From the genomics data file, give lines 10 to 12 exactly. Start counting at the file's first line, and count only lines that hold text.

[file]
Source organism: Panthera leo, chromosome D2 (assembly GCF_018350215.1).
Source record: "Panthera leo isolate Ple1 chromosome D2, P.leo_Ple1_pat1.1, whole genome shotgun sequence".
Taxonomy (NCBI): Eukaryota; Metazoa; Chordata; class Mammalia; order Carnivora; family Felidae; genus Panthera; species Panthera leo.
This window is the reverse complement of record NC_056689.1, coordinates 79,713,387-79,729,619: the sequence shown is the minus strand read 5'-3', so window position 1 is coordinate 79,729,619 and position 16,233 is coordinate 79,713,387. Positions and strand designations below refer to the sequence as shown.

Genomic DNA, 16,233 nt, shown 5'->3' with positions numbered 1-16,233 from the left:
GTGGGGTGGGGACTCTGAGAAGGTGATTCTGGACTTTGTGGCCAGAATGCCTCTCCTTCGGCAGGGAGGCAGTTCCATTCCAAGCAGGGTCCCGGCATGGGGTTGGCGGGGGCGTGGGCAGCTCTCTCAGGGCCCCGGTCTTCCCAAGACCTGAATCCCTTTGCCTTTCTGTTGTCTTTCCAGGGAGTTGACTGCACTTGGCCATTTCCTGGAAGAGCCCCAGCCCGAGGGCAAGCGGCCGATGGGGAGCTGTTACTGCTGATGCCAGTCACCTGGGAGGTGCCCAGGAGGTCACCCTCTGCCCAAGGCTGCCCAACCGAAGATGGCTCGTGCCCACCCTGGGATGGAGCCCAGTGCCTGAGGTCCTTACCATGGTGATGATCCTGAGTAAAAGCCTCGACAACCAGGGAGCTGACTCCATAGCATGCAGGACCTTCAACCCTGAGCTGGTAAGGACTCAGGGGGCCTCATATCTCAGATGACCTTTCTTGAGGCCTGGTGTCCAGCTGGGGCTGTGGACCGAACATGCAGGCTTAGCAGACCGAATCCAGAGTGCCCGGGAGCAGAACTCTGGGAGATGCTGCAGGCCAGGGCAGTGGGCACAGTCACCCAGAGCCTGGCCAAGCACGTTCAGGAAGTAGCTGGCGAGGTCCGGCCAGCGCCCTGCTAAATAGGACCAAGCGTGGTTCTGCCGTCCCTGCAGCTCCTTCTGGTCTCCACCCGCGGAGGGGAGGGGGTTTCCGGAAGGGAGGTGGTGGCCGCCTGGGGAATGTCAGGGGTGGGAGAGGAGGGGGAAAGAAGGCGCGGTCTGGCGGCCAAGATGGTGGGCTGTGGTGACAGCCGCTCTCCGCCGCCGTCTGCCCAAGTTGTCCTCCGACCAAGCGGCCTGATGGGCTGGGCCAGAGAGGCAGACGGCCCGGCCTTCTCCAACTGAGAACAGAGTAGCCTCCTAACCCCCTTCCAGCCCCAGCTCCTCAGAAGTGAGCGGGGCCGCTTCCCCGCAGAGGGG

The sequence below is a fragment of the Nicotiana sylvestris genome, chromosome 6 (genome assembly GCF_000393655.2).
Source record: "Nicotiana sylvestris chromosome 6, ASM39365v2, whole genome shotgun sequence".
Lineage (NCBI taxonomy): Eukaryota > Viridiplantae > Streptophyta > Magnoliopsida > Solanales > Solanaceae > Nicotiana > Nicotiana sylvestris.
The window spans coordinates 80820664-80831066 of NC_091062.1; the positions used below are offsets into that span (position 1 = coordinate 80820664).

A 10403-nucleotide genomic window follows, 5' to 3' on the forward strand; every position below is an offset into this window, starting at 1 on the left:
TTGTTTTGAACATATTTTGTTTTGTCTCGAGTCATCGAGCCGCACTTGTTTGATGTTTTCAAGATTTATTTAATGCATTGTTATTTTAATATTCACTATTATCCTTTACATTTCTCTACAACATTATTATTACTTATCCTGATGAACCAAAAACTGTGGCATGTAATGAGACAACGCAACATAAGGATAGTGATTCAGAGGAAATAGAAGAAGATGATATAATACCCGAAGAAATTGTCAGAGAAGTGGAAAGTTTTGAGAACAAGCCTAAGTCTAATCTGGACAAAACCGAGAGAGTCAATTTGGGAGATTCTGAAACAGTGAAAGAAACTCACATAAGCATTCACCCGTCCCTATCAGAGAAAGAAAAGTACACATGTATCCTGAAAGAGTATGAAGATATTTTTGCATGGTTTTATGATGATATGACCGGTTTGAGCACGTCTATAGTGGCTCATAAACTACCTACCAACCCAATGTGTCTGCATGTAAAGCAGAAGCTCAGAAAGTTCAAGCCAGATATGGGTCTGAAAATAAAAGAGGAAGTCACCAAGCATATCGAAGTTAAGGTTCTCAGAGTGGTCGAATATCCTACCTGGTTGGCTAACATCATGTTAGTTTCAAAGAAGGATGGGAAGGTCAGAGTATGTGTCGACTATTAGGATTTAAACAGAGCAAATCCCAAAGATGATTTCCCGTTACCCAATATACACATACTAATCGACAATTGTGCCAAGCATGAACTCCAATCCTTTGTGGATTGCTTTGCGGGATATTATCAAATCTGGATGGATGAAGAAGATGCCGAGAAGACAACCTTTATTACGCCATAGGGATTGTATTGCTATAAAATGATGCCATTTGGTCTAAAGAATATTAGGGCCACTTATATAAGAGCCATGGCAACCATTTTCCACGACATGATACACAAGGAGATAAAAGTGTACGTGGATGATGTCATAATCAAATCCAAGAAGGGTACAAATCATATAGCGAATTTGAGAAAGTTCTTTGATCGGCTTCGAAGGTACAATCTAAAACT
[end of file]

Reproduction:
The window spans coordinates 80820664-80831066 of NC_091062.1; the positions used below are offsets into that span (position 1 = coordinate 80820664).

A 10403-nucleotide genomic window follows, 5' to 3' on the forward strand; every position below is an offset into this window, starting at 1 on the left:
TTGTTTTGAACATATTTTGTTTTGTCTCGAGTCATCGAGCCGCACTTGTTTGATGTTTTCAAGATTTATTTAATGCATTGTTATTTTAATATTCACTATTATCCTTTACATTTCTCTACAACATTATTATTACTTATCCTGATGAACCAAAAACTGTGGCATGTAATGAGACAACGCAACATAAGGATAGTGATTCAGAGGAAATAGAAGAAGATGATATAATACCCGAAGAAATTGTCAGAGAAGTGGAAAGTTTTGAGAACAAGCCTAAGTCTAATCTGGACAAAACCGAGAGAGTCAATTTGGGAGATTCTGAAACAGTGAAAGAAACTCACATAAGCATTCACCCGTCCCTATCAGAGAAAGAAAAGTACACATGTATCCTGAAAGAGTATGAAGATATTTTTGCATGGTTTTATGATGATATGACCGGTTTGAGCACGTCTATAGTGGCTCATAAACTACCTACCAACCCAATGTGTCTGCATGTAAAGCAGAAGCTCAGAAAGTTCAAGCCAGATATGGGTCTGAAAATAAAAGAGGAAGTCACCAAGCATATCGAAGTTAAGGTTCTCAGAGTGGTCGAATATCCTACCTGGTTGGCTAACATCATGTTAGTTTCAAAGAAGGATGGGAAGGTCAGAGTATGTGTCGACTATTAGGATTTAAACAGAGCAAATCCCAAAGATGATTTCCCGTTACCCAATATACACATACTAATCGACAATTGTGCCAAGCATGAACTCCAATCCTTTGTGGATTGCTTTGCGGGATATTATCAAATCTGGATGGATGAAGAAGATGCCGAGAAGACAACCTTTATTACGCCATAGGGATTGTATTGCTATAAAATGATGCCATTTGGTCTAAAGAATATTAGGGCCACTTATATAAGAGCCATGGCAACCATTTTCCACGACATGATACACAAGGAGATAAAAGTGTACGTGGATGATGTCATAATCAAATCCAAGAAGGGTACAAATCATATAGCGAATTTGAGAAAGTTCTTTGATCGGCTTCGAAGGTACAATCTAAAACT